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In any organisation, the data held within your system is the most crucial and precious aspect of your business. Whether it be credit card information, transaction histories, or client intel, the data you hold is the core foundation of what your company runs on. This is why it must be safeguarded and protected with the utmost concern. One method of doing this is to implement encryption at rest for your data.

What is encryption at rest?

A data security breach could potentially be crippling for any business. Once a cybercriminal has access to your data, not only will they be able to see your company’s most private information, but they may also be able to steal, copy, or even alter this information for various fraudulent acts. Therefore, many companies opt for data encryption as an added layer of security, so that even if data is somehow obtained, it must first be decrypted in order to be accessed fully.

There are two main forms of data. Data in motion is data that is currently being transferred from one location to another. Data at rest is data that is stored in one location where it can be protected and monitored. Encryption at rest is when data at rest is given layers of encryption for security. The data – let’s say, credit card information – is in its original form a potential breach risk. However, this sensitive data can be transformed into another unrecognisable form of data that must be encrypted to be accessed. The algorithm for the encryption is handled by an encryption key which only you, or authorised persons, obtain, meaning that other hackers will not have the means to decipher the encrypted data. As a result, should someone gain access to your data, they will be unable to get past the layers of encryption without an encryption key, and your data remains unreachable.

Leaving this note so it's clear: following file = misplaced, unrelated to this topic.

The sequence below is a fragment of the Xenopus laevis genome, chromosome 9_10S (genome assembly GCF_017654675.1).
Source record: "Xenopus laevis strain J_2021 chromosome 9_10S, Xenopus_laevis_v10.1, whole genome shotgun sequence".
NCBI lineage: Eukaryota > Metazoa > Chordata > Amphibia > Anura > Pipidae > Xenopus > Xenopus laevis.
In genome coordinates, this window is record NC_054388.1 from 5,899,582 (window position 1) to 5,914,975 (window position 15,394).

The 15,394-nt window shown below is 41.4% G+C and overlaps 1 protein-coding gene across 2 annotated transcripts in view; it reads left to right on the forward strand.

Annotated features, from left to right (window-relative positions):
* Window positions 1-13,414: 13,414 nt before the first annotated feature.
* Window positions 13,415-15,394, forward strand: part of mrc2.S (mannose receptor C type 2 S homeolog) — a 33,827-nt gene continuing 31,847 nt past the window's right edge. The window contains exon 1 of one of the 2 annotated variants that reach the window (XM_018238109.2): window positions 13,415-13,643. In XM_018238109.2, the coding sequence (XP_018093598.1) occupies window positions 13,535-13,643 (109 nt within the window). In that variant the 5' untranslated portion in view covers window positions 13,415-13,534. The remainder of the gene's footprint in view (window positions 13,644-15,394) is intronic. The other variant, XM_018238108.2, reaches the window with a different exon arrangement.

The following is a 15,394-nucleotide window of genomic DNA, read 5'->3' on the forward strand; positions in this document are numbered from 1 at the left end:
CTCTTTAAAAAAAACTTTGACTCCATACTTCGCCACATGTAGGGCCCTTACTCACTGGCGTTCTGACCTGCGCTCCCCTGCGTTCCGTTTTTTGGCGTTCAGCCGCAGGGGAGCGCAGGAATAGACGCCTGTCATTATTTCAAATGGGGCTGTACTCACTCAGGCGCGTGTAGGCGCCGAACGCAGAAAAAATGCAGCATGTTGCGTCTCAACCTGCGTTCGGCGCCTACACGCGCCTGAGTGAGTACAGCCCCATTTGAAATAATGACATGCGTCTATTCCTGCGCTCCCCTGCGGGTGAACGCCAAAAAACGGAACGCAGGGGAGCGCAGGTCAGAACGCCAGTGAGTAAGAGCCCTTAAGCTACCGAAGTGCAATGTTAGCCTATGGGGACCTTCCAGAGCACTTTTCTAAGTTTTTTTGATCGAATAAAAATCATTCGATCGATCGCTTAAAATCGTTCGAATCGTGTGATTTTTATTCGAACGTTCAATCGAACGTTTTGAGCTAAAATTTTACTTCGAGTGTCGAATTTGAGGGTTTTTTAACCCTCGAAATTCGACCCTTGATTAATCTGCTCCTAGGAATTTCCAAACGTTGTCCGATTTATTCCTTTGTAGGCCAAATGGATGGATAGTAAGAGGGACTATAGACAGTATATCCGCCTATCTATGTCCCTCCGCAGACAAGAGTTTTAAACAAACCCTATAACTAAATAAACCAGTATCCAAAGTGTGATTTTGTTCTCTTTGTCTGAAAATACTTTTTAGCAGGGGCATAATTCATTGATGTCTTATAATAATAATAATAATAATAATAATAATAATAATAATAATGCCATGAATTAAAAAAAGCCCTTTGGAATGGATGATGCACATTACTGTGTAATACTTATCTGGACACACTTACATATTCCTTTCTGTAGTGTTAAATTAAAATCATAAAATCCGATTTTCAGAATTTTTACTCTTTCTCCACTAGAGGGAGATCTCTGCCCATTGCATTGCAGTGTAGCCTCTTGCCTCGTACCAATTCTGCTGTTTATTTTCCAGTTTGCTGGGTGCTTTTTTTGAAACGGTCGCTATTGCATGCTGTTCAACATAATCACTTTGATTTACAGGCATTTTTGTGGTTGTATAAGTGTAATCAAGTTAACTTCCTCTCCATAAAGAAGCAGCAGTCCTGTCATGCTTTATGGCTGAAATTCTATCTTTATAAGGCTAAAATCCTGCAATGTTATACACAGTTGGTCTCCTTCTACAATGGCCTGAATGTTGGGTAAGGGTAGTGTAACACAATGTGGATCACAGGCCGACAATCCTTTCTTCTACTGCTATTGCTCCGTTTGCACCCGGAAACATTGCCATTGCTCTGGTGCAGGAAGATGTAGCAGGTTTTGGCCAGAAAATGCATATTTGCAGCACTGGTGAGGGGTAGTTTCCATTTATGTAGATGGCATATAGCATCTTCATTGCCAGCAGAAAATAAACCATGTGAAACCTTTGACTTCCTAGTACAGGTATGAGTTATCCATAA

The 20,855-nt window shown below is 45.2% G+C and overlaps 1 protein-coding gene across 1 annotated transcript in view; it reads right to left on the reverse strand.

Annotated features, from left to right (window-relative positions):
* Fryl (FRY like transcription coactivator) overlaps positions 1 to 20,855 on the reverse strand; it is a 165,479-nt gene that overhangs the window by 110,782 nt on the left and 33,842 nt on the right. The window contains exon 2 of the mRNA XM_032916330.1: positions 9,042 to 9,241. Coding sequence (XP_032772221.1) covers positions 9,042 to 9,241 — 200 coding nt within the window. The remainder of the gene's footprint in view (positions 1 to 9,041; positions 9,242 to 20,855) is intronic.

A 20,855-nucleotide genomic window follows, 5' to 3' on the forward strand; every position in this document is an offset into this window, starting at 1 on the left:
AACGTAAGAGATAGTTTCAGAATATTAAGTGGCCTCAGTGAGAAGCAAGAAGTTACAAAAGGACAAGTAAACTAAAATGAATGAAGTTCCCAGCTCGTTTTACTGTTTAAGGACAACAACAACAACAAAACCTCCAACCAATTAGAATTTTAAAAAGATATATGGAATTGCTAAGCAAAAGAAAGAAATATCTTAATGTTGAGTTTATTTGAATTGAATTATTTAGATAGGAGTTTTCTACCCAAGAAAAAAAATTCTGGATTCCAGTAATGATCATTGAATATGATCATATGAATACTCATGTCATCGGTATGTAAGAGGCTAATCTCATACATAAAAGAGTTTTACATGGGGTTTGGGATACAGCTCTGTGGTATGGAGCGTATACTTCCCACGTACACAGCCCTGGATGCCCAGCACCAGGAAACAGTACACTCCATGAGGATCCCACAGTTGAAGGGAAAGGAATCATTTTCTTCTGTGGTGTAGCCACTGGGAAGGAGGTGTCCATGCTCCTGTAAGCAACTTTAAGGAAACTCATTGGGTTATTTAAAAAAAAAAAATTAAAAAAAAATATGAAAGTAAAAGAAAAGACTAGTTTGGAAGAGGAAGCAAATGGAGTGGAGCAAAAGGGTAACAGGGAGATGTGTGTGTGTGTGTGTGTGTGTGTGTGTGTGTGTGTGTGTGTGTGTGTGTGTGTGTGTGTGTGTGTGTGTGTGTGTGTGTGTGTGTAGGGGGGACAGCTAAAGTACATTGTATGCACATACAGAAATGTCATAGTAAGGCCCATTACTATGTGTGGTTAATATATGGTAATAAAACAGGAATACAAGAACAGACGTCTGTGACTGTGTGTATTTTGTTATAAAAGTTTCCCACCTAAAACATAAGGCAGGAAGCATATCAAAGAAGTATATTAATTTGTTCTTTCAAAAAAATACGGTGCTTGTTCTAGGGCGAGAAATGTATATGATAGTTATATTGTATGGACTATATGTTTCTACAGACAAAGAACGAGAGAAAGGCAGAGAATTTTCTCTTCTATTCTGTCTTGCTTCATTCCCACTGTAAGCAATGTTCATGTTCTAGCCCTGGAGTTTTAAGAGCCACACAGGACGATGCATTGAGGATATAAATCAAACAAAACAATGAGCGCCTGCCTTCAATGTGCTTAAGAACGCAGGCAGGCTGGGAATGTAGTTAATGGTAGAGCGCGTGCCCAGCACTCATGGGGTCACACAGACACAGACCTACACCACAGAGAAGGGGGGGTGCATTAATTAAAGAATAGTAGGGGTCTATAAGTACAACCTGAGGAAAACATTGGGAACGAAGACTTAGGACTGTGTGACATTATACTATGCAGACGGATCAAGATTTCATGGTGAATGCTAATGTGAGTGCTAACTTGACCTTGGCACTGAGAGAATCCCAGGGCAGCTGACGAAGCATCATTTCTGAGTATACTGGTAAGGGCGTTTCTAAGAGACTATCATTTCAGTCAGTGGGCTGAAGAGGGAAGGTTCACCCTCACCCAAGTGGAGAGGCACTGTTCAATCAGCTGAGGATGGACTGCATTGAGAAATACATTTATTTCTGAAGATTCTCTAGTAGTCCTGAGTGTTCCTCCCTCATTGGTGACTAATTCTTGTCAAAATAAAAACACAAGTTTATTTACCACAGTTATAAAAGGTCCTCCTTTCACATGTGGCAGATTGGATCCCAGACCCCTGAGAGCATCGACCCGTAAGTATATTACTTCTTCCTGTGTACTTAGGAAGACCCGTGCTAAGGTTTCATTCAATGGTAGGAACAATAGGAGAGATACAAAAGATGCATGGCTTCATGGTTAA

What are the pros and cons?

There are multiple benefits to rest encrypted data.

Added security

Your company’s data is extremely sensitive and therefore requires the most extensive protection. Your data is much more secure with encryption since it is an added layer of safety. Should your data fall into the wrong hands, the culprit will still be unable to access your data in its entirety due to its encryption, and without the encryption key, your data remains protected.

You choose authorised personnel

With encryption keys, you can decide who is authorised to access your data. Should you wish to be the only one with access, you alone can hold the key. However, you may also give authorised personnel the encryption key for the data should it be necessary.

Maintain data integrity

Not only will your data be safeguarded from hackers, but should you somehow experience a breach and your encrypted data is potentially altered by a skilful hacker, you will be immediately notified of this corruption. This will allow you to take action and prevent any damage, keeping the data uncorrupted and intact.

Encryption security across multiple devices

With rest encrypted data, the security of your encryption can stretch across multiple devices. This means that your data is protected wherever or however it is accessed, and no matter the device, only authorised personnel with an encryption key may access the data.

There are, however, some potential setbacks to encryption at rest.

Vulnerable data in transit

Data at rest may be secure, but should the data be transported, the security becomes more limited. The data may therefore require additional encryption to ensure its safety whilst in transit.

Time consuming data management

The layers of encryption are beneficial to prevent breaches, however, this can prove tiresome for accessing your own data. Depending on the strength of your encryption and the number of encryption keys, simply accessing your own data could take much longer and require multiple levels of security to get through.

Expense

Depending on the level of security you desire, data at rest encryption can be quite costly. Your system will require certain upgrades and maintenance to continue performing at optimal efficiency when encrypting your data, particularly if the capacity of data is higher.

For more tips on protecting your data from cybercriminals, visit catalyst2 today.